April 29, 2021
Lingering debt has the potential to prevent you from maximizing your earnings. Specifically, hefty student loan payments can interfere in building an emergency financial cushion or saving for a down payment on a home. When these payments eat up a good portion of your paycheck, your standard of living can be impacted. Early student loan payoff is one option to consider to reduce these heft payments. However, before you go down this route, it’s important to look at the big financial picture.
For many college graduates with a steady income, taking ten plus years to pay off student loan debt is inconvenient. With payments spanning such a long time period, borrowers are forced to put the rest of their financial lives on hold. One way to prevent this is by paying off your student loan debt early. However, if you are seriously considering this option, refinancing your loans first may be a smart move.
Consider refinancing before early student loan payoff.
- A student loan refinance typically offers a single lower interest rate relative to your existing loans. You can use this loan to pay off multiple higher-interest rate loans. The lower interest rate often results in a lower minimum monthly payment and reduces the total cost of the loan.
- Student loan refinancing could result in a longer loan term. With a longer repayment period, your required minimum monthly payment can be reduced, even if the interest rate reduction is less than you’d planned.
- Lowering your payment by reducing the interest rate, or extending the repayment terms, can help protect your finances. If you experience an unexpected hiccup on your path to early student loan repayment, don’t fret. It’s important to remember you can make smaller monthly payments without experiencing negative consequences to your credit rating.
- Refinancing your student loans could free up money to put toward an emergency savings account. You can funnel that extra cash into a savings account before moving full steam ahead with your early student loan payoff plan.
- A student loan refinance allows you to potentially replace your high adjustable-rate loan with a low fixed-rate one. This can stabilize monthly payments and ensure that all your extra money is applied to the principal amount.
- You may gain greater budgeting flexibility. If your income varies each month, you can adjust your student loan repayment plan to cater to your income variations.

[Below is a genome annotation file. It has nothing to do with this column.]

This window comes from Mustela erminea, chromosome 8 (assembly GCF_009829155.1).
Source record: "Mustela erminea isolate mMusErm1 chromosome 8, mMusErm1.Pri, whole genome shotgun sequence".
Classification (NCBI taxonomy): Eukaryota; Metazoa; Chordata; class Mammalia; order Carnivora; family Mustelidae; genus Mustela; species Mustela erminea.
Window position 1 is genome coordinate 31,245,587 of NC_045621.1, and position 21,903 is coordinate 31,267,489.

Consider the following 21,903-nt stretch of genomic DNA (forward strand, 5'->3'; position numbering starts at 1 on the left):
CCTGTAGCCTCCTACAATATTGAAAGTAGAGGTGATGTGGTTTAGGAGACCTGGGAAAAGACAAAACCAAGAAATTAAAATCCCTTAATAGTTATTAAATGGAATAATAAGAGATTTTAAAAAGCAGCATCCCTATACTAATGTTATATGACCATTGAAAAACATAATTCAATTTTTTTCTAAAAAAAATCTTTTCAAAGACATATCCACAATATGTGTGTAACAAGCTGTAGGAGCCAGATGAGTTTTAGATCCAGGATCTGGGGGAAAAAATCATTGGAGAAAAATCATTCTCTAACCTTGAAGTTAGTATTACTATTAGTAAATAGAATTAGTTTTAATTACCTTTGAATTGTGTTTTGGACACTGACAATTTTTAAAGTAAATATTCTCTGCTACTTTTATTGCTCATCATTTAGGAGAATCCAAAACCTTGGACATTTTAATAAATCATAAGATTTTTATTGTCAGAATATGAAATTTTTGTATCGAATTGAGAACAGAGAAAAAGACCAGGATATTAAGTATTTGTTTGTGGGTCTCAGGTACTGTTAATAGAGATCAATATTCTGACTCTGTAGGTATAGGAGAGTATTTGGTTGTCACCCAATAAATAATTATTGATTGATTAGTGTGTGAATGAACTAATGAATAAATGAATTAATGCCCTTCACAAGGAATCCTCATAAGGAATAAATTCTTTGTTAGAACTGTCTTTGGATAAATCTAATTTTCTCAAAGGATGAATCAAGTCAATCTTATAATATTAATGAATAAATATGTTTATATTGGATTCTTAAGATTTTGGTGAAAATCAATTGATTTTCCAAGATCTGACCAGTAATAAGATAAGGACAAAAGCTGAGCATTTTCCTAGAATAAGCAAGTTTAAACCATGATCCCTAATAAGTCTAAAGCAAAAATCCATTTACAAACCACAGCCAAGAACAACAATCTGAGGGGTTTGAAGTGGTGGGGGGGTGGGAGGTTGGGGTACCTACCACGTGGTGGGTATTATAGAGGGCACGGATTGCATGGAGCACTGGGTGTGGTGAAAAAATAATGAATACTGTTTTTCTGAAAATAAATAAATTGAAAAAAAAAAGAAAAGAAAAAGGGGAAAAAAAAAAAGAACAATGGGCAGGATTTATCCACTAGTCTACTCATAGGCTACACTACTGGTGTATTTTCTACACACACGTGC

Doubling your student loan payments is a sure-fire way to pay your debts off early. However, this is not a feasible option for many people. Luckily, there are other ways to shorten your repayment timeline, such as making biweekly payments on the refinanced loan. Some lenders will reduce your interest rate when you have these payments automatically deducted from your checking account.
Additionally, speaking with your employer is a great way to find student loan repayment assistance programs. Some companies offer employees student loan repayment assistance as a workplace benefit.
It only takes a few minutes to find out how refinancing might help with your plans to pay off your loan early. The less you have to repay, the sooner you can pay off your loans. LendKey can connect you with lenders who refinance private student loans with no origination fees and repayment terms as short as five years. Check your rate today and discover how much you can save!
*Refinancing federal student loans with private student loans may cause you to lose eligibility for specific federal benefits like Public Student Loan Forgiveness.
Please note that the information provided on this website is provided on a general basis and may not apply to your own specific individual needs, goals, financial position, experience, etc. LendKey does not guarantee that the information provided on any third-party website that LendKey offers a hyperlink to is up-to-date and accurate at the time you access it, and LendKey does not guarantee that information provided on such external websites (and this website) is best-suited for your particular circumstances. Therefore, you may want to consult with an expert (financial adviser, school financial aid office, etc.) before making financial decisions that may be discussed on this website.
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